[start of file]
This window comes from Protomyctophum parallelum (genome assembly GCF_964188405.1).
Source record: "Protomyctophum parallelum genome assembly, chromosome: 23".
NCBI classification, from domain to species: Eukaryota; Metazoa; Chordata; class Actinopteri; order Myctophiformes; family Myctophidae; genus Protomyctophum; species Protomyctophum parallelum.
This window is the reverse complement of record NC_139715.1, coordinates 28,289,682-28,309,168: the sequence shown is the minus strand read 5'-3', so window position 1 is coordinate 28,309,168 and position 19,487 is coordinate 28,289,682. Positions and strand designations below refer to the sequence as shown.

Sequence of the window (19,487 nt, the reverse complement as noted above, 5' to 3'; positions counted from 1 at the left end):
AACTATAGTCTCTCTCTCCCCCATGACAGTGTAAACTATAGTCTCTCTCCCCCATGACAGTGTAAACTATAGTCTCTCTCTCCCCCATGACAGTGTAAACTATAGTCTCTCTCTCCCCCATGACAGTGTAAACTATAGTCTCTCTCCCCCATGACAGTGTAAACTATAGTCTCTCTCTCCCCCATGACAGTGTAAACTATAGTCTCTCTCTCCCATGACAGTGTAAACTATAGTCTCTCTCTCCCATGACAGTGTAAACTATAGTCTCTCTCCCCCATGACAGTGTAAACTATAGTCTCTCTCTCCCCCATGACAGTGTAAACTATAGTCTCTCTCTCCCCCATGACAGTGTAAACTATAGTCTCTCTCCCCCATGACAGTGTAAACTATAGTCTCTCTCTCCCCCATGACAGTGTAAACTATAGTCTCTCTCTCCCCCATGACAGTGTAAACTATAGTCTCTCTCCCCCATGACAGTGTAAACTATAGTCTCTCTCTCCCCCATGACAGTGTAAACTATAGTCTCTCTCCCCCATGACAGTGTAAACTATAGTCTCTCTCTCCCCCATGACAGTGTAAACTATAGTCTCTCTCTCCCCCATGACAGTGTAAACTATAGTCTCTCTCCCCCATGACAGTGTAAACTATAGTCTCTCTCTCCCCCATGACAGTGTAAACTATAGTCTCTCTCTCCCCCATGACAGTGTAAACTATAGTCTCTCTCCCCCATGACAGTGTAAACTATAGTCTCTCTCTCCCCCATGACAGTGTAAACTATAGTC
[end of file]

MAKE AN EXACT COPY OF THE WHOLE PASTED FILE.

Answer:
This window comes from Protomyctophum parallelum (genome assembly GCF_964188405.1).
Source record: "Protomyctophum parallelum genome assembly, chromosome: 23".
NCBI classification, from domain to species: Eukaryota; Metazoa; Chordata; class Actinopteri; order Myctophiformes; family Myctophidae; genus Protomyctophum; species Protomyctophum parallelum.
This window is the reverse complement of record NC_139715.1, coordinates 28,289,682-28,309,168: the sequence shown is the minus strand read 5'-3', so window position 1 is coordinate 28,309,168 and position 19,487 is coordinate 28,289,682. Positions and strand designations below refer to the sequence as shown.

Sequence of the window (19,487 nt, the reverse complement as noted above, 5' to 3'; positions counted from 1 at the left end):
AACTATAGTCTCTCTCTCCCCCATGACAGTGTAAACTATAGTCTCTCTCCCCCATGACAGTGTAAACTATAGTCTCTCTCTCCCCCATGACAGTGTAAACTATAGTCTCTCTCTCCCCCATGACAGTGTAAACTATAGTCTCTCTCCCCCATGACAGTGTAAACTATAGTCTCTCTCTCCCCCATGACAGTGTAAACTATAGTCTCTCTCTCCCATGACAGTGTAAACTATAGTCTCTCTCTCCCATGACAGTGTAAACTATAGTCTCTCTCCCCCATGACAGTGTAAACTATAGTCTCTCTCTCCCCCATGACAGTGTAAACTATAGTCTCTCTCTCCCCCATGACAGTGTAAACTATAGTCTCTCTCCCCCATGACAGTGTAAACTATAGTCTCTCTCTCCCCCATGACAGTGTAAACTATAGTCTCTCTCTCCCCCATGACAGTGTAAACTATAGTCTCTCTCCCCCATGACAGTGTAAACTATAGTCTCTCTCTCCCCCATGACAGTGTAAACTATAGTCTCTCTCCCCCATGACAGTGTAAACTATAGTCTCTCTCTCCCCCATGACAGTGTAAACTATAGTCTCTCTCTCCCCCATGACAGTGTAAACTATAGTCTCTCTCCCCCATGACAGTGTAAACTATAGTCTCTCTCTCCCCCATGACAGTGTAAACTATAGTCTCTCTCTCCCCCATGACAGTGTAAACTATAGTCTCTCTCCCCCATGACAGTGTAAACTATAGTCTCTCTCTCCCCCATGACAGTGTAAACTATAGTC